Washington Police Get Light Punishment for DUI

Police officers in the state of Washington appear to take care of their own. An investigation conducted by the Seattle Post-Intelligencer shows that when police officers are suspected of drunk driving, they receive special treatment and lighter punishments than the general public.

Ninety-two police officers have been arrested for Washington DUI over the past seven years. They caused fourteen vehicular crashes, four of which were in state issued vehicles. After the newspaper reviewed internal discipline records, arrest reports, accident reports, license-suspension files and court documents of incidents involving police officers arrested for drunk driving however, they discovered some alarming results. Five officers who had registered a blood alcohol content above the legal limit were never prosecuted. A nearly equal number did not lose their driver’s licenses because fellow officers did not file required paperwork within certain timeframe. Others merely lost vacation days.

When Seattle Police Officer Kevin Williams rolled his vehicle on the interstate highway, he lost five vacation days. Tacoma Police Officer Gurdial Garcha crashed into a telephone pole with a BAC more than five times the legal limit, and he was suspended for two days and lost two vacation days. Maria ‘Susan’ DiTusa crashed a department-owned vehicle into the wall of a tunnel. She identified herself to officers on the scene as a Seattle police detective. A breath test that showed a BAC of 0.137%, but since preliminary tests are not admissible in court and she refused a blood test, her penalty was only losing five vacation days.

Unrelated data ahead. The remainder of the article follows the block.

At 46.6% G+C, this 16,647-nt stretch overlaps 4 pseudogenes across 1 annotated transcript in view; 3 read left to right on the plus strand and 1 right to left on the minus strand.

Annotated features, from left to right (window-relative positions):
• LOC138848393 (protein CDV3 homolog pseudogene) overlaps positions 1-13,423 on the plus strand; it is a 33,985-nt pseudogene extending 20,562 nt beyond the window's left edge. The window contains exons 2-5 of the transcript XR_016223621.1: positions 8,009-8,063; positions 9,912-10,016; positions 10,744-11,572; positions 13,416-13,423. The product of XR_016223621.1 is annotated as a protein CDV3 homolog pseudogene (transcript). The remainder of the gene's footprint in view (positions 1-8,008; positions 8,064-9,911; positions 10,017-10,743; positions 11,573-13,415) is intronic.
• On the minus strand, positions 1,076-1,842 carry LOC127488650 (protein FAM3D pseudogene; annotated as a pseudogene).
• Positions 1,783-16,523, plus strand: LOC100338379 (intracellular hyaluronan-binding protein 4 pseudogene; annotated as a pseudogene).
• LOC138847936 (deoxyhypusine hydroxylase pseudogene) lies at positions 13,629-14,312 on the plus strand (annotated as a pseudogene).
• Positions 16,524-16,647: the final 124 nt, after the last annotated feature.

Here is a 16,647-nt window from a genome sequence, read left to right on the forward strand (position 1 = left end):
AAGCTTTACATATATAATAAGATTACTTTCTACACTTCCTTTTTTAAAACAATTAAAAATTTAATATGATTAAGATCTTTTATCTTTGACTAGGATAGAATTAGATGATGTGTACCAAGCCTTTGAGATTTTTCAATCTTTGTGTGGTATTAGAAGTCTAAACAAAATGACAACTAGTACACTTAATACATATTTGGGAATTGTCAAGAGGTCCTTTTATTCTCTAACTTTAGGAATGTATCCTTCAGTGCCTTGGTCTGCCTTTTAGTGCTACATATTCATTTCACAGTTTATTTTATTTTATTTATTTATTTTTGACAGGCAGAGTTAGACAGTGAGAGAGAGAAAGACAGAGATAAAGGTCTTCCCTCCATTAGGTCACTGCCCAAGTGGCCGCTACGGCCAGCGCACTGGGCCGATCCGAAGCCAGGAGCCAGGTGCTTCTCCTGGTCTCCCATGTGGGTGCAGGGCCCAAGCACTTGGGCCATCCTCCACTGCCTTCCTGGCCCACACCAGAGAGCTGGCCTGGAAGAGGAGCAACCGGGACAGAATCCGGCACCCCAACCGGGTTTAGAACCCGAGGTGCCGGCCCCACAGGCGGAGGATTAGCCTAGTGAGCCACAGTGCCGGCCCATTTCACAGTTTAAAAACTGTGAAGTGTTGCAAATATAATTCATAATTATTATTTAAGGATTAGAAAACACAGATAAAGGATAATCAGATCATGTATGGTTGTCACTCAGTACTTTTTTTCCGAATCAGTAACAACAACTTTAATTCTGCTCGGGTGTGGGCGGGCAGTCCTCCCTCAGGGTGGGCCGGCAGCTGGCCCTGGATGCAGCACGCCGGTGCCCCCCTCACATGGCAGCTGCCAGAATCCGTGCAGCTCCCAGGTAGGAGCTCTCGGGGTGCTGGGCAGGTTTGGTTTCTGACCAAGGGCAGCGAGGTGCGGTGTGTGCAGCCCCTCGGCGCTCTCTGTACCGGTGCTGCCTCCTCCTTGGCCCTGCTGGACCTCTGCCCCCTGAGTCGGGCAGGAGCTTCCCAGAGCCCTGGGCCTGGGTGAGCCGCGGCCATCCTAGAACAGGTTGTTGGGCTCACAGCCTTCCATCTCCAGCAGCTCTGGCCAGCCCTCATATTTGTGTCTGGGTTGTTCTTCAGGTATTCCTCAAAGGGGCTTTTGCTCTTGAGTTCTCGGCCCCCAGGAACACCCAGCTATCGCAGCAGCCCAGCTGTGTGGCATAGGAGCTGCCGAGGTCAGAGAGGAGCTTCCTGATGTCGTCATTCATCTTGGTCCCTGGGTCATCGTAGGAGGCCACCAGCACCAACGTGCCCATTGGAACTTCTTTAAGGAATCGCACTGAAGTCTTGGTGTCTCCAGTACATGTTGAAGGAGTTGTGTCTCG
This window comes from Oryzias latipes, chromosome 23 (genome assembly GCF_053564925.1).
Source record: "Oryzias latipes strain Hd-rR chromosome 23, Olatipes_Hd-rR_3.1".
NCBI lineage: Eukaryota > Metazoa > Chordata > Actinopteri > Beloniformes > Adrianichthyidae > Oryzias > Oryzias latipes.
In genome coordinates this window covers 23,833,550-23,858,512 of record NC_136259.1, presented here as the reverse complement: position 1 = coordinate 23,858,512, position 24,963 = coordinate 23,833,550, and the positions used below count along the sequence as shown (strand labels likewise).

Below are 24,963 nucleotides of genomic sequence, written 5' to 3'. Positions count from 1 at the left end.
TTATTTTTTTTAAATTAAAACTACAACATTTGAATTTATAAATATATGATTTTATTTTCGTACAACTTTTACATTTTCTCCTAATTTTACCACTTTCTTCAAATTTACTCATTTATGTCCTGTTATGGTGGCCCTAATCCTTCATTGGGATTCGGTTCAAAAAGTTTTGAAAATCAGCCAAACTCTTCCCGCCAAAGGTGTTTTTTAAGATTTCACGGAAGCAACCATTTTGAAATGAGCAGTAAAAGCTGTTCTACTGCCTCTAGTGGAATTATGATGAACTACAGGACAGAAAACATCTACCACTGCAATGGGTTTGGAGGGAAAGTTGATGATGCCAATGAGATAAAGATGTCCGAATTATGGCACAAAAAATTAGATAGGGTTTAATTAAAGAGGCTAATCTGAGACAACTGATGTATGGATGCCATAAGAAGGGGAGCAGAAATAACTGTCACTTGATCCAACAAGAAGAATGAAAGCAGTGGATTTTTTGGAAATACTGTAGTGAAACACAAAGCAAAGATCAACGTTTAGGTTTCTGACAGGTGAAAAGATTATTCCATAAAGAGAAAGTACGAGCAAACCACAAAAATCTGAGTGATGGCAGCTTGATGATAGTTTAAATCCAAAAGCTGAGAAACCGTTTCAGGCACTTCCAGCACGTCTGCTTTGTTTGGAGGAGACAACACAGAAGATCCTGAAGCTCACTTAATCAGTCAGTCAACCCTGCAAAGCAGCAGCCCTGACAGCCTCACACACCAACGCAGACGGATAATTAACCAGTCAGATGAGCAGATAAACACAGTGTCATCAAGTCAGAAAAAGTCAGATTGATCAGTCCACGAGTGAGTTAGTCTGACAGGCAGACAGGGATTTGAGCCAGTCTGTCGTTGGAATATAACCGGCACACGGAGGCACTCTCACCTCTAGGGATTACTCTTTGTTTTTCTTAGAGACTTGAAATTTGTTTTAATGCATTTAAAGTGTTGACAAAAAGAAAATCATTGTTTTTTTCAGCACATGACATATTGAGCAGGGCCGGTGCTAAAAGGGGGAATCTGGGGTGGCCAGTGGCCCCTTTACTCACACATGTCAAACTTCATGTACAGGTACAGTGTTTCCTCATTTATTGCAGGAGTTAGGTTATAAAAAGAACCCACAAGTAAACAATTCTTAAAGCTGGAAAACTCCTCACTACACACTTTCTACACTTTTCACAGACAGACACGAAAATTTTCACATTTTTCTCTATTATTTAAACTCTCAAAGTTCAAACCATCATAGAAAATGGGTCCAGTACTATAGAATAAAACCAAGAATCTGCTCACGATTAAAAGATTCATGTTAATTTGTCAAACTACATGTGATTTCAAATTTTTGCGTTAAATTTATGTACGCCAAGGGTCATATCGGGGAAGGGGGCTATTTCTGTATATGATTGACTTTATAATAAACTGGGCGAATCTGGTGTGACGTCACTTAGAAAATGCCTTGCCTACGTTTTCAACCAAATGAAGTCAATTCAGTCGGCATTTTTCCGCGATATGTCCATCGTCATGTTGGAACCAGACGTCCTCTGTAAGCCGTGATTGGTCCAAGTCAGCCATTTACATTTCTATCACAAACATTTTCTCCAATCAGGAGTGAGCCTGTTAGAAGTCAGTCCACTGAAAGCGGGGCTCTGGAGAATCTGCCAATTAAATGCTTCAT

Average citizens who took and failed a breath test were more than twice as likely to lose their driver’s licenses than intoxicated police officers. Of those who refused a breath test, over 94% of motorists suspected of drunk driving had their licenses suspended, compared with only 25% of police officers in the same situation. In an apparent double standard, a motorist with a BAC of 0.10 who ran a red light and crashed into a police officer who had a BAC over 0.12 was prosecuted for drunk driving, while the officer was not.

Favoritism between officers was discovered in several instances, including direct requests for breaks, invocations of ‘professional courtesy’, and even threats against officers who attempted to arrest a fellow law enforcement agent. One taped his police identity card to his license as a precaution.

A few law enforcement agencies do have strict penalties for officers charged with DUI, feeling that any favoritism reduces their credibility with the general public. The Seattle Post-Intelligencer findings however, show disciplinary system that is “broken, illogical and unevenly applied.”

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